Ayurveda says that raw honey is medicine, but cooked honey is a slow poison. Why? In its natural form, honey is rich in minerals, vitamins, enzymes, amino acids, and carbohydrates. But heat strips honey of most of its nutritional value and transforms the honey molecules into a non-homogenized glue that adheres to mucous membranes and clogs subtle energy channels. Cooked honey creates cellular toxicity and may lead to immunological dysfunction. It can also clog the arteries and lead to atherosclerosis (thickening of the arteries), hampering blood flow to the vital organs. So as a general rule, honey should never be cooked, and nothing should be cooked with honey. Instead, add raw honey to yogurt, warm tea, or spread it on bread or toast.
Ayurvedic texts are full of honey-based remedies for a wide range of ailments, such as:
For obesity, high blood pressure, and/or high cholesterol, drink a cup of hot water with a teaspoon of honey and 5 to 10 drops of apple cider vinegar early in the morning daily. (Ayurvedic texts say honey scrapes fat and cholesterol from the body's tissues.)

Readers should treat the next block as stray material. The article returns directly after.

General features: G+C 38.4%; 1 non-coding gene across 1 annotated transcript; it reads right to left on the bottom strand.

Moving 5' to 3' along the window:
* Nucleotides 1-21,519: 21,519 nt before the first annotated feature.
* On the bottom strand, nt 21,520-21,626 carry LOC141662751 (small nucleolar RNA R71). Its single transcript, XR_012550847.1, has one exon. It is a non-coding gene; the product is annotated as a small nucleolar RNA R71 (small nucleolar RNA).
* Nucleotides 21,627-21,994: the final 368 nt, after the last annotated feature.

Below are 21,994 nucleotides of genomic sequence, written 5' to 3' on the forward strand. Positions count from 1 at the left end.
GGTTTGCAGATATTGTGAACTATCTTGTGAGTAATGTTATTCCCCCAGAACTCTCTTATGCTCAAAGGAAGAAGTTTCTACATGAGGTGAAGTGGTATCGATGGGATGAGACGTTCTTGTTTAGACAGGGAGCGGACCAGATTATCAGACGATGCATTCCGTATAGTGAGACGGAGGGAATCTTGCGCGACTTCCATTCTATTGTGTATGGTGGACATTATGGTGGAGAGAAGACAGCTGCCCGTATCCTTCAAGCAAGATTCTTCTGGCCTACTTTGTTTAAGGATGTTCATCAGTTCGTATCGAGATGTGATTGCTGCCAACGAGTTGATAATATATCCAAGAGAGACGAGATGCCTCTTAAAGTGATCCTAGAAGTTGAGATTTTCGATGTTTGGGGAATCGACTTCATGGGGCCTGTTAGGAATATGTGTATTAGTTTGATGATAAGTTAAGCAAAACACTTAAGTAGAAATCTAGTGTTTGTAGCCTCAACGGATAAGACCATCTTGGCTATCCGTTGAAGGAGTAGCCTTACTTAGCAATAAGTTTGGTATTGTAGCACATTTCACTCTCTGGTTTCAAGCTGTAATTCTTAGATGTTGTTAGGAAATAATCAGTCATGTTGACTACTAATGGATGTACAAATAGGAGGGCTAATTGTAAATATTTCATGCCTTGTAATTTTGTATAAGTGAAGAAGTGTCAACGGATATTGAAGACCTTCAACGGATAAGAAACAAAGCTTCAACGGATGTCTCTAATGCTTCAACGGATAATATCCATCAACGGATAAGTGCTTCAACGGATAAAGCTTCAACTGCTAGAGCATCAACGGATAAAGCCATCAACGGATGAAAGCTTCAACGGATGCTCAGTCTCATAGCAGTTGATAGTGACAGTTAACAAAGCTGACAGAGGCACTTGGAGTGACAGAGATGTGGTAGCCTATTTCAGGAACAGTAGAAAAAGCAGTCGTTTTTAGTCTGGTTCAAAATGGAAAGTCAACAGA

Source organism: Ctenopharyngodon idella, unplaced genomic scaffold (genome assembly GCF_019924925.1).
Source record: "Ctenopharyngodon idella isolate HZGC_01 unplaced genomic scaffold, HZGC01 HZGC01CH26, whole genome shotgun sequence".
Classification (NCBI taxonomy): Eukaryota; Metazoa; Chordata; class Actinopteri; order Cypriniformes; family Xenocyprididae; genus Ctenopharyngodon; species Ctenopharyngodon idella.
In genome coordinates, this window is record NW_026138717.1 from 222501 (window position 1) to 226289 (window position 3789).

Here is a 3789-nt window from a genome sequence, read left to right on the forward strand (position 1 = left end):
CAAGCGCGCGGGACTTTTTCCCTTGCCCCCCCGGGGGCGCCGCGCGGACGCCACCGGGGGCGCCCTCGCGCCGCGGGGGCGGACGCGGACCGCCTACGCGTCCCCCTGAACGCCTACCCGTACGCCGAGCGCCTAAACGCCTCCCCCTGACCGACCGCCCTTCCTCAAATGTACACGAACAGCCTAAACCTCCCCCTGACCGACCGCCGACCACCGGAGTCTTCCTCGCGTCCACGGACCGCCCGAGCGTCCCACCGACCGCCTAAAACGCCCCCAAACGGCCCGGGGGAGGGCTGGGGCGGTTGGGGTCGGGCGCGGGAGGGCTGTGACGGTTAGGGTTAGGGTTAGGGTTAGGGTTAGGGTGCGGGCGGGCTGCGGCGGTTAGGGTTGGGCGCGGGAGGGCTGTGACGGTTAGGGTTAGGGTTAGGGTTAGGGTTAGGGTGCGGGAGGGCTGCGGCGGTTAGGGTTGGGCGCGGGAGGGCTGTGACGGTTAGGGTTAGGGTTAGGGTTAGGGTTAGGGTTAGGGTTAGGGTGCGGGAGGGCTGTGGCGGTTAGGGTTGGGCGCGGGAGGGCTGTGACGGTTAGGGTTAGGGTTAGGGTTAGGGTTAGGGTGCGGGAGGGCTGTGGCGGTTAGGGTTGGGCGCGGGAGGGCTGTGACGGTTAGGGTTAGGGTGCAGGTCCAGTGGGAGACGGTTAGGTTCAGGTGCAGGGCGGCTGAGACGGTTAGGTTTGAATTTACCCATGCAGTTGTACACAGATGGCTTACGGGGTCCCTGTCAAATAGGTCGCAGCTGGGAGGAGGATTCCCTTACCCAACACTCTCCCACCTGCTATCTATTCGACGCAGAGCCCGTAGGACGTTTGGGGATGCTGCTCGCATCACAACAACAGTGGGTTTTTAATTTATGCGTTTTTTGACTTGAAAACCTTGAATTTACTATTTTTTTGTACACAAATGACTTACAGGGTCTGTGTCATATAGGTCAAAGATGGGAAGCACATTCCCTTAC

To relieve rheumatoid arthritis symptoms, take 1 teaspoon of honey with 200 mg powdered guggulu daily.
To heal oral ulcers, apply 1 teaspoon honey and a pinch of turmeric to canker sores, mouth ulcers, or sores on the tongue. This mixture will generate saliva and draw out toxins; spit it out to speed the healing process. For internal ulcers, mix a cup of warm milk with a teaspoon of honey twice daily.
To heal a wound, dress it daily with sterilized gauze brushed with honey; dispose at night.
For the common cold, mix 1/2 teaspoon cinnamon with 1 teaspoon honey and eat two or three times a day.
To clear your sinuses, take a mixture of 1 teaspoon each of fresh ginger juice and honey two or three times a day.
For asthma, eat a mixture made of 1/2 teaspoon bay leaf powder, 1/4 teaspoon pippali, and 1 teaspoon of honey two or three times daily.
For nausea, vomiting, and/or indigestion, mix one part lemon juice with one part honey. Dip your index finger into this mixture and lick it slowly twice daily.
For anxiety, drink 1 cup of orange juice with 1 teaspoon of honey and a pinch of nutmeg powder twice daily.
To help reduce the craving for cigarettes, chew small pieces of pineapple with 1/2 teaspoon of honey before smoking.
For abdominal pain, take a mixture of 1/4 teaspoon ground bay leaf, 1/4 teaspoon ajwan (celery seeds), and 1 teaspoon of honey before lunch and dinner daily.
For chronic fever, make a tea of 1 teaspoon of holy basil (tulsi) and 1 cup of hot water. Add 1/4 teaspoon of black pepper powder and 1 teaspoon of honey. Take two or three times a day.
To aid poor circulation, mix 1 teaspoon cinnamon, 1/4 teaspoon trikatu, and 1 teaspoon honey in 1 cup of hot water. Steep for 10 minutes. Take twice a day.